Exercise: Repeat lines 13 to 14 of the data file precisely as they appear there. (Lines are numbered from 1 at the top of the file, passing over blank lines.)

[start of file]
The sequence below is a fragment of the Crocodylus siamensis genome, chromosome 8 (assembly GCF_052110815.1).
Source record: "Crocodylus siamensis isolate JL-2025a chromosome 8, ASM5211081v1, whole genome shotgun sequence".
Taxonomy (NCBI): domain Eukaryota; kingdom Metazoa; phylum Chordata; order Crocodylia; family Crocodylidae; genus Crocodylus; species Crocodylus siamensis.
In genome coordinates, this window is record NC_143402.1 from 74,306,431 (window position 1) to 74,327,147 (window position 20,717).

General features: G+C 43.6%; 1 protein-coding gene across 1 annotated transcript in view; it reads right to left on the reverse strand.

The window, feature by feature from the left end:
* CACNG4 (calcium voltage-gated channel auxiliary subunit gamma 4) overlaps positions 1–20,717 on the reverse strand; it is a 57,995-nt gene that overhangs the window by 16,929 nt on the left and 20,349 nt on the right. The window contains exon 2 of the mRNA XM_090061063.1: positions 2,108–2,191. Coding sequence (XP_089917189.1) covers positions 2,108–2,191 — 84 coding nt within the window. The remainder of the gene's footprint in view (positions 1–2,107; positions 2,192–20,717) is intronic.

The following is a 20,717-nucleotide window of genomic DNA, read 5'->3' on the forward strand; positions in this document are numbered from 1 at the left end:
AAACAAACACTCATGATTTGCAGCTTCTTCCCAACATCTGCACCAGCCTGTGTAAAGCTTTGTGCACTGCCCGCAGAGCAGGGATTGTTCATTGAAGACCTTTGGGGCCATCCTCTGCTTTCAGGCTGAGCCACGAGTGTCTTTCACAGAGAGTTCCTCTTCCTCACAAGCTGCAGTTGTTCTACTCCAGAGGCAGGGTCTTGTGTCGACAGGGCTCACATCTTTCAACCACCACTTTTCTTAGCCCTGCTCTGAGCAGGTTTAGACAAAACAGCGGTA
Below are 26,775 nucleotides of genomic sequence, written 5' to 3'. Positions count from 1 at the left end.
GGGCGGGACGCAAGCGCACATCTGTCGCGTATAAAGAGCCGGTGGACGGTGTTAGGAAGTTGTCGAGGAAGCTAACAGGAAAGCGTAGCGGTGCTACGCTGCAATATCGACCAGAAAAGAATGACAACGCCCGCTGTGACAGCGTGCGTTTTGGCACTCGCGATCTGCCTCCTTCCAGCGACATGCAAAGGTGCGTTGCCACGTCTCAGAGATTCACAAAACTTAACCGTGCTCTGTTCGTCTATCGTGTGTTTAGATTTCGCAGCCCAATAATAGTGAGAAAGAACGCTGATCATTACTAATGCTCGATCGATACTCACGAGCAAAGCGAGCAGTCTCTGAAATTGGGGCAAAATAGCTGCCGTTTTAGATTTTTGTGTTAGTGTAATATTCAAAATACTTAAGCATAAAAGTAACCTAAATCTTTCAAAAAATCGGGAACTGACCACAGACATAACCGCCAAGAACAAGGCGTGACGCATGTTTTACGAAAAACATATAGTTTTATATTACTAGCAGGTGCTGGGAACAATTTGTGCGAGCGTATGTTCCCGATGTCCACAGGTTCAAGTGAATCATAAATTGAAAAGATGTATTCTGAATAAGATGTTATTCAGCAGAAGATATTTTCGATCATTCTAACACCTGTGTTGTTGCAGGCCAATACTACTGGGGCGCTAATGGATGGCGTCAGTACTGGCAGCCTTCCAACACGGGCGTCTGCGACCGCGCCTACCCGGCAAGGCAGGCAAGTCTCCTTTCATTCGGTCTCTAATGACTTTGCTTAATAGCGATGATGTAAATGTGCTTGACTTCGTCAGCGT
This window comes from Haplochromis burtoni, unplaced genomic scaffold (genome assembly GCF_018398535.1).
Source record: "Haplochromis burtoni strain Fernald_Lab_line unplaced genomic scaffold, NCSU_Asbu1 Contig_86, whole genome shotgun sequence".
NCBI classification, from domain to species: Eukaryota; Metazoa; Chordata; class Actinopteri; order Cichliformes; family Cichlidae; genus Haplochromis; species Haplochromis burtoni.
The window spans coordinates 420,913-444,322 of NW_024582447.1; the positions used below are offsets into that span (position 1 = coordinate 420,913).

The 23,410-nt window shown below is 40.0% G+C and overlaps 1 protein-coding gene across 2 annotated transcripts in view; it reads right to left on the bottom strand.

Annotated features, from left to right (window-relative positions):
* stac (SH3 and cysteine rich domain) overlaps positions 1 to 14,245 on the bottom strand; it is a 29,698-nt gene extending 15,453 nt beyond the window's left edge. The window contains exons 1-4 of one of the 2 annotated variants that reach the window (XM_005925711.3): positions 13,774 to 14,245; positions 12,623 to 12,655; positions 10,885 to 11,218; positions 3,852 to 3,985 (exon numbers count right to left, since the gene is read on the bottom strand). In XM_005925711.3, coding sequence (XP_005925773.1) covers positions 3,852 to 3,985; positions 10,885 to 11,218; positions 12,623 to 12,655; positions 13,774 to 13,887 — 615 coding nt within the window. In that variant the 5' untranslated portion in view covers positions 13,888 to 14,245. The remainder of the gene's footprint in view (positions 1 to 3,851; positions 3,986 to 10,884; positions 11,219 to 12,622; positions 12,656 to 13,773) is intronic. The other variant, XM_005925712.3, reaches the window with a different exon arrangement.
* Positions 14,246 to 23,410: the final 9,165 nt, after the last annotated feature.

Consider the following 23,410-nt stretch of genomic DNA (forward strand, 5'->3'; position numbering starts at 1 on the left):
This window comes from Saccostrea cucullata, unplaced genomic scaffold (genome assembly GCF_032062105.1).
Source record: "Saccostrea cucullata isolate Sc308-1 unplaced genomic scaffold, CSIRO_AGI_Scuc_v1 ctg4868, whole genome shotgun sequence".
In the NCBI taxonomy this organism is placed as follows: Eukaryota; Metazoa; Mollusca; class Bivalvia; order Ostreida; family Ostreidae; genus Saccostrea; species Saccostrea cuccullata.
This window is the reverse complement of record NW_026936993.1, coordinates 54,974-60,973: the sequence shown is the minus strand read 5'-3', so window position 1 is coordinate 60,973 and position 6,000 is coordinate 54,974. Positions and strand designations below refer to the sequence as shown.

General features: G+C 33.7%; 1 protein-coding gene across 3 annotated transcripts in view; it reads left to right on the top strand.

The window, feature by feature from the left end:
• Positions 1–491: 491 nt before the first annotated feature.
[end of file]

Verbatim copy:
Source record: "Haplochromis burtoni strain Fernald_Lab_line unplaced genomic scaffold, NCSU_Asbu1 Contig_86, whole genome shotgun sequence".
NCBI classification, from domain to species: Eukaryota; Metazoa; Chordata; class Actinopteri; order Cichliformes; family Cichlidae; genus Haplochromis; species Haplochromis burtoni.